Not surprisingly, the idea of agriculture insurance became reality in the late 1930s, after Canadian and American farmers struggled for years in the dust bowl. Faced with unemployment, hunger and no signs of relief in sight, the United States unveiled the Federal Crop Insurance Act in 1938 and the Canadian Parliament passed the Prairie Farm Assistance Act the following year.
The programs were the first of their kind and experimental in nature, so perhaps we can forgive their early shortcomings. Over the years, crop insurance programs have improved to allow producers a shot at farming in the harsh conditions and climates of the North American grasslands, and also made them viable for government agencies. Crop insurance has also grown to encompass more than just the coverage of grain crops. Agricultural producers can now find assistance with fruits and vegetables, livestock, even honey and maple syrup production.
Can we now insure pasture?
Pasture production has proven to be a tricky point of consternation for insurance providers. You can’t simply harvest grass and weigh it in the back of a truck (like you can with grain) to determine how much you’ve got. Even if you could, it’s hard to say how much the cattle have eaten. And you can’t determine the quality of grass without sifting through the many acres—sometimes thousands of acres—of pasture. You’d have to find and count every green blade of grass for insurance to work the way it does for other produce. If only the cattle could share their satisfaction with an annual yield.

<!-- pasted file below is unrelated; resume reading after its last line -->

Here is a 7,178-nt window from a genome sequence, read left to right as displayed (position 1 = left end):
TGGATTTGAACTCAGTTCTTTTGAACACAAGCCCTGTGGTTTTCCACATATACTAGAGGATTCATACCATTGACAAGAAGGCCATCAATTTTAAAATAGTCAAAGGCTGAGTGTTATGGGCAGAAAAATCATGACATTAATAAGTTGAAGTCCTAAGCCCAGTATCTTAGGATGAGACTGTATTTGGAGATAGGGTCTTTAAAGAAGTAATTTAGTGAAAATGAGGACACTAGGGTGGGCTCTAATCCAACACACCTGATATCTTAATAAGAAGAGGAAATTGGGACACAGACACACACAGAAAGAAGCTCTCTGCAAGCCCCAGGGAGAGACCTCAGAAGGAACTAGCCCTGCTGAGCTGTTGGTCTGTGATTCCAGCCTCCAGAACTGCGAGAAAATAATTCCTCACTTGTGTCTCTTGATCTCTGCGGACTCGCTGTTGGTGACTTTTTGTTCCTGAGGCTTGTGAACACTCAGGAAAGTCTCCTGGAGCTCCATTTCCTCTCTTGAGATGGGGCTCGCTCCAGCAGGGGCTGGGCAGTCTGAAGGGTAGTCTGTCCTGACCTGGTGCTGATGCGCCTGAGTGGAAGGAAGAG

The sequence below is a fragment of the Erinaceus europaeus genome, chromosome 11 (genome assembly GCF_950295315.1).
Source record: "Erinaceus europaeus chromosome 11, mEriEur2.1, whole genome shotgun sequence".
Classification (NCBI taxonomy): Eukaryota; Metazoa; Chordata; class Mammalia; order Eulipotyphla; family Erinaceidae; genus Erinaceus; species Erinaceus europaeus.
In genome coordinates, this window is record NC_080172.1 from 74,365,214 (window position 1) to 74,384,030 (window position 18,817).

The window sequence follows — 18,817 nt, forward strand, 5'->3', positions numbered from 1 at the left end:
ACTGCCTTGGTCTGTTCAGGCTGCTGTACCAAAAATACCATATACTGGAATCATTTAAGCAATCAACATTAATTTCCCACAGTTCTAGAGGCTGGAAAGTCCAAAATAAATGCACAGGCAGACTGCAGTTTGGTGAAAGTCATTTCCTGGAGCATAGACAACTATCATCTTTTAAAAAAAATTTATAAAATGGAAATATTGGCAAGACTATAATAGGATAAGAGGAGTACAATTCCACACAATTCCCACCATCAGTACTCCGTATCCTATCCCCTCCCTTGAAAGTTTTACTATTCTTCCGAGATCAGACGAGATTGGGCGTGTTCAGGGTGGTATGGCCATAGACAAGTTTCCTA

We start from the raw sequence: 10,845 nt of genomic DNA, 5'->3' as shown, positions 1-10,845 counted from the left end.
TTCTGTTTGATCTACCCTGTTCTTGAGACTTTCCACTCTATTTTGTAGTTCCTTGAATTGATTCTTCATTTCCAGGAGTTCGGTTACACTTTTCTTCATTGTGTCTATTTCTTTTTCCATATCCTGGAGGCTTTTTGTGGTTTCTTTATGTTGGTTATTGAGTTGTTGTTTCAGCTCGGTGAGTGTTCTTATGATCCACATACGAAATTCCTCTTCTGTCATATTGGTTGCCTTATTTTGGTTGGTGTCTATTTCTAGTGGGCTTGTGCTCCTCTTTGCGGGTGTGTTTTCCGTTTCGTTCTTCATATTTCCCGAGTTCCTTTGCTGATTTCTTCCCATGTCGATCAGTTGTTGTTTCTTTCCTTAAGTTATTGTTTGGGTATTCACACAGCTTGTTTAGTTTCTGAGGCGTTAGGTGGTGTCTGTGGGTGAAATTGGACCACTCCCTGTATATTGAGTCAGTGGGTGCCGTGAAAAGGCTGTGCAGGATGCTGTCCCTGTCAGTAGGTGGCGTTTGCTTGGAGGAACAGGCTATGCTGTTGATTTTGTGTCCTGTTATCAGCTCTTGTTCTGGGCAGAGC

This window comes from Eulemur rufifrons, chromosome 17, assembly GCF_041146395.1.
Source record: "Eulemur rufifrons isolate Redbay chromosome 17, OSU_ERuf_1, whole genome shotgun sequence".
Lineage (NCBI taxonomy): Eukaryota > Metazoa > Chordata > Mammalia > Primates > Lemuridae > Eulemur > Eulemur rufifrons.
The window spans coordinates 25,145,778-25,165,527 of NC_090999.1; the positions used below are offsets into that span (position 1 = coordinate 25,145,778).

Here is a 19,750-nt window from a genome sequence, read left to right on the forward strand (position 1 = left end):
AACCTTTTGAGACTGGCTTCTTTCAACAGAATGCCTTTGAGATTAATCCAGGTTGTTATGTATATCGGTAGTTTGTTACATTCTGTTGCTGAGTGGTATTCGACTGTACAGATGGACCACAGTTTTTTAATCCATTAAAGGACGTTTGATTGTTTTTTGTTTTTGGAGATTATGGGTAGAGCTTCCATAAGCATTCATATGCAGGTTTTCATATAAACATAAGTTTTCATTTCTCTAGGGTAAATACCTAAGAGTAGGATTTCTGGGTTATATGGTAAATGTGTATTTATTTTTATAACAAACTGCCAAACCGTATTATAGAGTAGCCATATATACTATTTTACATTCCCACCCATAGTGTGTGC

Our satellite imaging project, titled “Remote Sensing Applications to Insure Individual Farm Forage Production,” takes aim at the problem of pasture insurance by quantifying grass production using modern technology. We think that by measuring a pasture’s “greenness” and finding out how much grass produced in a season (by weight) is equal to a specific colour score (called the normalized difference vegetation index, or NDVI), we’ll be able to set up a viable insurance model. We hope to use information gathered from satellites over the past ten years to set average pasture productions that will act as baselines to compare against current production.
Simply put: We hope our research will lead to the creation of an agriculture insurance program through which you may be able to submit a claim if your own pasture has produced substantially less than on average (normal production).
We also hope that our research will allow for the creation of risk management tools that can protect ranchers against the extra costs of buying feed or transporting cattle to a better area in the midst of an area-wide production shortage.
Our work has already begun, and will continue through 2016. We hope you keep an eye on this blog to follow our progress and offer your feedback. It’s important that we approach the challenge of quantifying farm forage production with the producer’s perspective in mind, and offer you the opportunity to leave questions and comments for our team at any time. Use the comment boxes that follow each of our blog posts or contact us.